Rating: 5 / 5

  • Much of the contextual material in this volume is out-of-date, given the fact that the eight articles originally appeared in the Harvard Business Review years ago (1975-1998). However, I think the core concepts remain sound and provide a valuable frame-of-reference for understanding the advances in effective decision making that have occurred during the last five years. For example, if anything, Henry Mintzberg’s article (“The Manager’s Job”) is even more relevant today than it was when it first appeared in the July/August issue in 1975. In it, he examines “four myths about the manager’s job that do not bear up under careful scrutiny of the facts,” such as “the manager is a reflective, systematic planner.” In fact, Mintzberg suggests that managers work “at an unrelenting pace, that their activities are characterized by brevity, variety, and discontinuity, and that they are strongly oriented to action and dislike reflective activities.” Mind you, this was an opinion expressed more than 30 years ago.

    No brief commentary such as this can do full justice to the rigor and substance of the eight articles. It remains for each reader to examine the list to identify which subjects are of greatest interest to her or him. My own opinion is that all of the articles are first-rate. One of this volume’s greatest benefits is derived from the fact that a variety of perspectives are provided by a number of different authorities on the same general subject. In this instance, leadership.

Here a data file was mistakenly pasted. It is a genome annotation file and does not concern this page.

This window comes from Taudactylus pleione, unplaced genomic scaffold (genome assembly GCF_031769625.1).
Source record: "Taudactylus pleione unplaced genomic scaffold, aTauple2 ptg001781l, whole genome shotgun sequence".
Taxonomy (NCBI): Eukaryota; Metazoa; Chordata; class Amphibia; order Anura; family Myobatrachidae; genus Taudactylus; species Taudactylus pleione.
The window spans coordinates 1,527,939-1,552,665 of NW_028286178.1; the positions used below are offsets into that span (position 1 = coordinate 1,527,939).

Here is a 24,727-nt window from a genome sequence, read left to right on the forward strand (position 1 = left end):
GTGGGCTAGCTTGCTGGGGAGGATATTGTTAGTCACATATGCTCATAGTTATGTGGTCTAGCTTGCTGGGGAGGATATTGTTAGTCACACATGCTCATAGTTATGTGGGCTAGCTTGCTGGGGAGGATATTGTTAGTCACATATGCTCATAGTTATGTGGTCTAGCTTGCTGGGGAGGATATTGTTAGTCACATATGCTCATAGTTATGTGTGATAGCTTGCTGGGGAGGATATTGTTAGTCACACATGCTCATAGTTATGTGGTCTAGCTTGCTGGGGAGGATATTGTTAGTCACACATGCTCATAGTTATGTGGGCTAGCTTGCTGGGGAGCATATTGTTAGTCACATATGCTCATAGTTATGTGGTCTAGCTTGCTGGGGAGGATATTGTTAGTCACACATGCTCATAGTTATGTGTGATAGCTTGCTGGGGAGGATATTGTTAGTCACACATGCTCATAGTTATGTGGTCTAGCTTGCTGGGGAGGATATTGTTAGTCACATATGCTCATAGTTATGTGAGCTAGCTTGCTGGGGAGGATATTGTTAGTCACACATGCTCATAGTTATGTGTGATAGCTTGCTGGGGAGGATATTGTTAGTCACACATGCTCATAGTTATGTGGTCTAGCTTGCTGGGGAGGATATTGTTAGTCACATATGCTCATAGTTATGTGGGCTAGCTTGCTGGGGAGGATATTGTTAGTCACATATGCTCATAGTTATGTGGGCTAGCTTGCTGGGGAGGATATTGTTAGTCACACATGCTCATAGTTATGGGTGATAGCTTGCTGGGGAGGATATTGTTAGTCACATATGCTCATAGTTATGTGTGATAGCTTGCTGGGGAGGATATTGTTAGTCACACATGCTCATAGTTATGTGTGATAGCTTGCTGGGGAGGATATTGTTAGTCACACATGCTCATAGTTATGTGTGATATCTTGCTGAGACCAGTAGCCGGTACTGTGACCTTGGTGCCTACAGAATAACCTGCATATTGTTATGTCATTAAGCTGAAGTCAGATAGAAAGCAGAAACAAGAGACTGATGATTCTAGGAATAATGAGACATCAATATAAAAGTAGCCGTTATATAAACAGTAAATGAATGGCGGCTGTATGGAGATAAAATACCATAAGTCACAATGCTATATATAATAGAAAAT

Readers will especially appreciate the provision of an executive summary that precedes each article. They facilitate, indeed expedite frequent review of key points which – presumably – careful readers either underline or highlight. Also of interest is the “About the Contributors” section that includes suggestions of other sources to consult. Here are questions to which the authors of the other seven articles respond:

    What do leaders do? (John P. Kotter)

    Comment: “Institutionalizing a leadership-centered culture is the ultimate act of leadership.”

    How do managers and leaders differ? (Abraham Zaleznik)

    Comment: “Managers see themselves as conservators and regulators of an existing order of affairs with which they personally identify and from which they gain rewards [whereas] leaders tend to be twice-born personalities, people who feel separate from their environment.”